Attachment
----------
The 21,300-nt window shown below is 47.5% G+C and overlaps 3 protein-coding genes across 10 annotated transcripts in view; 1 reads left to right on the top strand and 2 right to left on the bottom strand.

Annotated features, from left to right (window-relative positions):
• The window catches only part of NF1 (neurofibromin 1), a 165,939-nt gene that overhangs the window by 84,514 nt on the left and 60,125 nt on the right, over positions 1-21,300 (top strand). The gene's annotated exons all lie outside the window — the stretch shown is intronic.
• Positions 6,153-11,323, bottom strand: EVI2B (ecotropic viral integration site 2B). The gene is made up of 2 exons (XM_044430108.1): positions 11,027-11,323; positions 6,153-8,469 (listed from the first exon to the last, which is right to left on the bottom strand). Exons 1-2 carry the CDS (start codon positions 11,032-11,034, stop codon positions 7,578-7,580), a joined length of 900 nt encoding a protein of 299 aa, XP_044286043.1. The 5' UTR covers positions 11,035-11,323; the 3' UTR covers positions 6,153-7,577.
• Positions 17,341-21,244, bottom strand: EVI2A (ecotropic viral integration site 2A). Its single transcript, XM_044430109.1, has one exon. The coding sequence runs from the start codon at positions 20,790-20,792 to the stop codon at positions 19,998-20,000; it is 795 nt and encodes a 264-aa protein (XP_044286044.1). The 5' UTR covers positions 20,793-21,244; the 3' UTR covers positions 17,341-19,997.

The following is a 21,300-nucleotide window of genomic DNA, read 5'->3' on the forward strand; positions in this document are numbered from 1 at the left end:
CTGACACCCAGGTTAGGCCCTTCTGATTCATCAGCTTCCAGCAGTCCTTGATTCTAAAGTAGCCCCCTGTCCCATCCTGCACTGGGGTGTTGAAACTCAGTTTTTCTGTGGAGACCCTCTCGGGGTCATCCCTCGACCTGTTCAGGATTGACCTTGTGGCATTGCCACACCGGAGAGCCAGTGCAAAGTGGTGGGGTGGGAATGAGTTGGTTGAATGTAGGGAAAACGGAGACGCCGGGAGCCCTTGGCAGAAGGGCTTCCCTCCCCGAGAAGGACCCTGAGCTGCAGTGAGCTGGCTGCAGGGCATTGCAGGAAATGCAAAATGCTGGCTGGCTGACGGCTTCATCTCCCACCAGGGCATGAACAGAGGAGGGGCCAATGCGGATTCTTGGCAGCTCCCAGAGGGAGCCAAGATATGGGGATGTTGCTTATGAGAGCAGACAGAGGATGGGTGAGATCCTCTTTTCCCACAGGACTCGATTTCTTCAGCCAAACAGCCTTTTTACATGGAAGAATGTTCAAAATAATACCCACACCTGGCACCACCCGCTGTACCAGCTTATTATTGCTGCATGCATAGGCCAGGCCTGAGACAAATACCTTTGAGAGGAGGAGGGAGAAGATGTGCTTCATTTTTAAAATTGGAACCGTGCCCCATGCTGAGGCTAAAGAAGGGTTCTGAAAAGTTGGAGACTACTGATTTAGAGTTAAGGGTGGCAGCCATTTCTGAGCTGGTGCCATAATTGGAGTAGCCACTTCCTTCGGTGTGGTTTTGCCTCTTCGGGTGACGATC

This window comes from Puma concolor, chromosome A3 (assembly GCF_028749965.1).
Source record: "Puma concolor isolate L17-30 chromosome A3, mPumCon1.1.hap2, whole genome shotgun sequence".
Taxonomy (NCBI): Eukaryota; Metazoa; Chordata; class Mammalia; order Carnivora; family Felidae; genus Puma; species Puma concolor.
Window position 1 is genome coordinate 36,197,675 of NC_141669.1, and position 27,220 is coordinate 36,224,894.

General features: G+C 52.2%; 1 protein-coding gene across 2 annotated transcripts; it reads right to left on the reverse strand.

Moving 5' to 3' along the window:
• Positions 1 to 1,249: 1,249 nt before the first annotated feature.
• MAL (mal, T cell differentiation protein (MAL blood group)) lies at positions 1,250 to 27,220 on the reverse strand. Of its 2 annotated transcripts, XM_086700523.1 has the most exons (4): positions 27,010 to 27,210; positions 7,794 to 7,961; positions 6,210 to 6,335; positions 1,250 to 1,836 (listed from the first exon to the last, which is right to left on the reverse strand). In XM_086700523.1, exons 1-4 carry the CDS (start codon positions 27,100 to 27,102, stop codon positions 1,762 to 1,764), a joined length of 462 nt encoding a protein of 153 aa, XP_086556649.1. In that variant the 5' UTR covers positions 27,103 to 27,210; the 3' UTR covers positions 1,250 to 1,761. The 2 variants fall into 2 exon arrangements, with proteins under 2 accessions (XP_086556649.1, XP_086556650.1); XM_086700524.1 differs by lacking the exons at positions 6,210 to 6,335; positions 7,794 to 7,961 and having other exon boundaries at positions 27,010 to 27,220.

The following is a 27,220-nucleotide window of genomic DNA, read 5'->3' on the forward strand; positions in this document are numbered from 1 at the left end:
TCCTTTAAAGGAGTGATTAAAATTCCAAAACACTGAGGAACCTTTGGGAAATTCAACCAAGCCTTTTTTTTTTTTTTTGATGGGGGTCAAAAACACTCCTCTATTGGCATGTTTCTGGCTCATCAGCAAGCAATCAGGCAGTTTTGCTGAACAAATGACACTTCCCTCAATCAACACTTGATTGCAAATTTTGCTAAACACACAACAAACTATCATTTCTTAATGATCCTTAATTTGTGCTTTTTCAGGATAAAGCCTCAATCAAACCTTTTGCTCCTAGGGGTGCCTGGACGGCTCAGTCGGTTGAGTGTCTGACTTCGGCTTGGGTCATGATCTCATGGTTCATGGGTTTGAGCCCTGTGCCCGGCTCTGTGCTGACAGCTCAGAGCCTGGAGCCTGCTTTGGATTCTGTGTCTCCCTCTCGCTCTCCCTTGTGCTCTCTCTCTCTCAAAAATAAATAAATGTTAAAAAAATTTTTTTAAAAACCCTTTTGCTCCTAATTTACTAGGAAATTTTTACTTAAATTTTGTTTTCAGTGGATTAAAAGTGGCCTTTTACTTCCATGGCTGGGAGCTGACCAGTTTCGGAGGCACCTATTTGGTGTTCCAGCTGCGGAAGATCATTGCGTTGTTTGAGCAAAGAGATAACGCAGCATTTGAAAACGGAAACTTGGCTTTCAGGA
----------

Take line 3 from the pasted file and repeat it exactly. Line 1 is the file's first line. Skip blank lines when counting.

• The window catches only part of NF1 (neurofibromin 1), a 165,939-nt gene that overhangs the window by 84,514 nt on the left and 60,125 nt on the right, over positions 1-21,300 (top strand). The gene's annotated exons all lie outside the window — the stretch shown is intronic.